Scene Kit Tutorial with Swift Part 5: Particle Systems

In this 5-part Scene Kit tutorial series, you’ll learn how to make your first 3D iOS game: a game like Fruit Ninja called Geometry Fighter! By Chris Language.

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Simulation Attributes

The simulation attributes manage the motion of particles over their lifetimes. This lets you manage their movement without having to use the physics engine:


  • Life span: Specifies the lifetime of a particle in seconds. Set this to 1, so that a single particle will only exist for a total time of a single second.
  • Linear velocity: Specifies the linear velocity of the emitted particles. Set this to 0, the particles are spawned with no direction or velocity.
  • Angular velocity: Specifies the angular velocity of the emitted particles. Set this to 0, the particles will not be spinning.
  • Acceleration: Specifies the force vector applied to the emitted particles. Set this to (x: 0, y: -5, z: 0), which is a downwards vector, simulating a soft gravity effect on the particles once spawned.
  • Speed factor: A multiplier that sets the speed of the particle simulation. Set this to 1, running the simulation at a normal speed.
  • Stretch factor: A multiplier that stretches particles in their direction of motion. Set this to 0, keeping the particle image un-stretched.

Image Attributes

The image attributes control the visual aspects of the particles. They also govern how the appearance of those particles can change over their lifetimes:


  • Image: Specifies an image with which each particle will be rendered. Select the CircleParticle.png image, giving the particle its primary shape.
  • Color: Sets the tint of the specified image. Set the color to White, giving the particle system a base color of white.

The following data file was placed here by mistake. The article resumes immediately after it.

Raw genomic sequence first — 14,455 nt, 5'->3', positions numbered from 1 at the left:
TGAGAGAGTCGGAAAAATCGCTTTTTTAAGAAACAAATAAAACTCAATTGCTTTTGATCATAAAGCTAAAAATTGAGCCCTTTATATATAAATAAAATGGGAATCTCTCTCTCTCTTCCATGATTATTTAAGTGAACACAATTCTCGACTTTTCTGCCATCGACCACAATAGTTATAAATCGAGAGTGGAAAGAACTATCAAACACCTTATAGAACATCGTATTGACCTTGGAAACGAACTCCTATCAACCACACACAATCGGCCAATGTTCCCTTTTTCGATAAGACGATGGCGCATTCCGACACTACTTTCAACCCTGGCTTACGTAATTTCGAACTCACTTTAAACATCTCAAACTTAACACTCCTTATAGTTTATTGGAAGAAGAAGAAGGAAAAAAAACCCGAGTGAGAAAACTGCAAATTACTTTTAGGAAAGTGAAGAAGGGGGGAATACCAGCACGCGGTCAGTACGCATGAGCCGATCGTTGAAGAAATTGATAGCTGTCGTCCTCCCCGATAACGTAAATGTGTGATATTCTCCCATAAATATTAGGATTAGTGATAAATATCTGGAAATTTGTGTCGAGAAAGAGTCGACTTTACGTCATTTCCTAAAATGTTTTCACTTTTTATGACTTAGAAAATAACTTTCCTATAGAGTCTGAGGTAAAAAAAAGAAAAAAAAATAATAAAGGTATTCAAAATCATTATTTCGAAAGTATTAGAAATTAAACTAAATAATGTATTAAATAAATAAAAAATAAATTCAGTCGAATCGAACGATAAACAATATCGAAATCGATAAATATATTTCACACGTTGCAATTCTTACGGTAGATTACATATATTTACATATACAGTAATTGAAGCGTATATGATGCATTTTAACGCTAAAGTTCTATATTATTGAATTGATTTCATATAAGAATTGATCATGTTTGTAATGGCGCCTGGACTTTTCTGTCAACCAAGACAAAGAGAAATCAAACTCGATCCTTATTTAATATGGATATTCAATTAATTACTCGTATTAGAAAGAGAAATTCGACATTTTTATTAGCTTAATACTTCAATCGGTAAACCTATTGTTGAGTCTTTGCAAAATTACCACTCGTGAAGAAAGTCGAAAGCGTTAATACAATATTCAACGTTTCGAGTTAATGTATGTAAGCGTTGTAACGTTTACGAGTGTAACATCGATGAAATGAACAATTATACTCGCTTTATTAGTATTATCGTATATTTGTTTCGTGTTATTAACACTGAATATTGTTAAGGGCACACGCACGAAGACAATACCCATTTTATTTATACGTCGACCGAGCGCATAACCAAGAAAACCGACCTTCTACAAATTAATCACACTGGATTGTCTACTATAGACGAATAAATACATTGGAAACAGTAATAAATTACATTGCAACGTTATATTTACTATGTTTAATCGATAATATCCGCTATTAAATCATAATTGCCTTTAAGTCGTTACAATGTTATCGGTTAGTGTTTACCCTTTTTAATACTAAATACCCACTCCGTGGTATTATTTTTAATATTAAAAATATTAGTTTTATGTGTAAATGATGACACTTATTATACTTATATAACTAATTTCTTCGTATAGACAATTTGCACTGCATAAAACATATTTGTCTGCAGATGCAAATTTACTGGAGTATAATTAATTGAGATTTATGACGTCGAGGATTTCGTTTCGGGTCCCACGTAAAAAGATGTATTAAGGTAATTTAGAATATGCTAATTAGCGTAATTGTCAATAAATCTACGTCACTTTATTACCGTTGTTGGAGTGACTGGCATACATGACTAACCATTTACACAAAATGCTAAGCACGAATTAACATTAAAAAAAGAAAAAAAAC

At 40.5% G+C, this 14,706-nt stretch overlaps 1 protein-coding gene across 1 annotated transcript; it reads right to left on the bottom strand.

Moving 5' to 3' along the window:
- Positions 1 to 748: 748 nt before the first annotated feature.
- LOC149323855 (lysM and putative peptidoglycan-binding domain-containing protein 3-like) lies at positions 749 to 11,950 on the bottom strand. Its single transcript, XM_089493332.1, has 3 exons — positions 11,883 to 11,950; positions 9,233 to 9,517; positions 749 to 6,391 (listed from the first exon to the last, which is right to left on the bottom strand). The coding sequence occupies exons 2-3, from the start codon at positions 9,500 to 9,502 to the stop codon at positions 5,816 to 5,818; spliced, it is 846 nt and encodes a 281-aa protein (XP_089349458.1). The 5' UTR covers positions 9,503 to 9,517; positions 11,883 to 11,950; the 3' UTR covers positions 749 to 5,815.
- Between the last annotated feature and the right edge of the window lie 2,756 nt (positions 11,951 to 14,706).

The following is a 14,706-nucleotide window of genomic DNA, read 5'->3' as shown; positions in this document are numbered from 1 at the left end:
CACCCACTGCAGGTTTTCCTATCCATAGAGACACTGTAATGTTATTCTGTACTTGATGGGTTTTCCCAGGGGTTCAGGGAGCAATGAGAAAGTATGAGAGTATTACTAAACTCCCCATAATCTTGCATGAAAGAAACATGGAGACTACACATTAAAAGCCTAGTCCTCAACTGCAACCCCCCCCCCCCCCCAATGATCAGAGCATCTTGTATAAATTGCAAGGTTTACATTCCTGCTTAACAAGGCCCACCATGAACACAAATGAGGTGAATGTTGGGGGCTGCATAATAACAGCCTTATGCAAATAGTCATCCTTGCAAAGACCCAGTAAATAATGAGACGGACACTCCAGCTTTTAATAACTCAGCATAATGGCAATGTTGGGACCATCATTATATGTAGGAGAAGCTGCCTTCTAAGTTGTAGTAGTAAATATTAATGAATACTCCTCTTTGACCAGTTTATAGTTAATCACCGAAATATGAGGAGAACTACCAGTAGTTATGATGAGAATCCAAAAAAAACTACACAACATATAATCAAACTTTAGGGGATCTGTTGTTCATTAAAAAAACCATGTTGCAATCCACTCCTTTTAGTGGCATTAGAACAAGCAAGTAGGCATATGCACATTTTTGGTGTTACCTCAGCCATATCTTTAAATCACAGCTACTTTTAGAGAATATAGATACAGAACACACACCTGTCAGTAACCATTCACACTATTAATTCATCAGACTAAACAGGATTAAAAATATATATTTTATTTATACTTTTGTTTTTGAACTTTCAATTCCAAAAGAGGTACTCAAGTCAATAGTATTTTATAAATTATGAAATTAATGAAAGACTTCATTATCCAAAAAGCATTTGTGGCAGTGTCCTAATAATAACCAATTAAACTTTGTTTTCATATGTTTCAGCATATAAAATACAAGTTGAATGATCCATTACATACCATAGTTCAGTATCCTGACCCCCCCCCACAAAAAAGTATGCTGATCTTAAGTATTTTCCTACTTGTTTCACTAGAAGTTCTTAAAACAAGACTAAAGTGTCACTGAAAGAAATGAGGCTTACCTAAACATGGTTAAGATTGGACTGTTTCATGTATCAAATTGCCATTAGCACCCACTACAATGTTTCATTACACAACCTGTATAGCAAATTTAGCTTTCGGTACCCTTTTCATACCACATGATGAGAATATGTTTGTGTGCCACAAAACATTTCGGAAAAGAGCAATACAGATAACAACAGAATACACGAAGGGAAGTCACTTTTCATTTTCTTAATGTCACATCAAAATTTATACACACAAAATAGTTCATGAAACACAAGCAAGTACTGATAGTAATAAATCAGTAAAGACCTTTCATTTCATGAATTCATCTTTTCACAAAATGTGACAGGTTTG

• Animate color: Causes particles to change color over their lifetimes. Un-check this, because the particle color is not going to change at all.
  • Color variation: Adds a bit of randomness to the particle color. You can set this to (h: 0, s: 0, b: 0, a: 0), because the particle color will not vary.
  • Size: Specifies the size of the particles. Set this to 0.1, so that the emitted particles are small in size.

Image Sequence Attributes

To create an animated image for your particles, you arrange each frame of the animation into a grid on a single image (like a sprite sheet in a game). Then you simply use that grid image as the image for your particle emitter. The image sequence attributes let you control the basic animation properties of the particle:


  • Initial frame: Sets the first zero-based frame of the animation sequence. The zeroth frame corresponds to the top left image in the grid. You’re using a single frame image, so set this to 0.
  • Frame rate: Controls the rate of the animation in frames per second. Set this to 0, it only applies when using an image containing multiple frames.
  • Animation: Specifies the behaviour of the animation sequence. Repeat loops the animation, Clamp only plays once, and Auto Reverse plays from the start to the end, then back again. You can leave this on Repeat, it doesn’t matter when using a single frame image.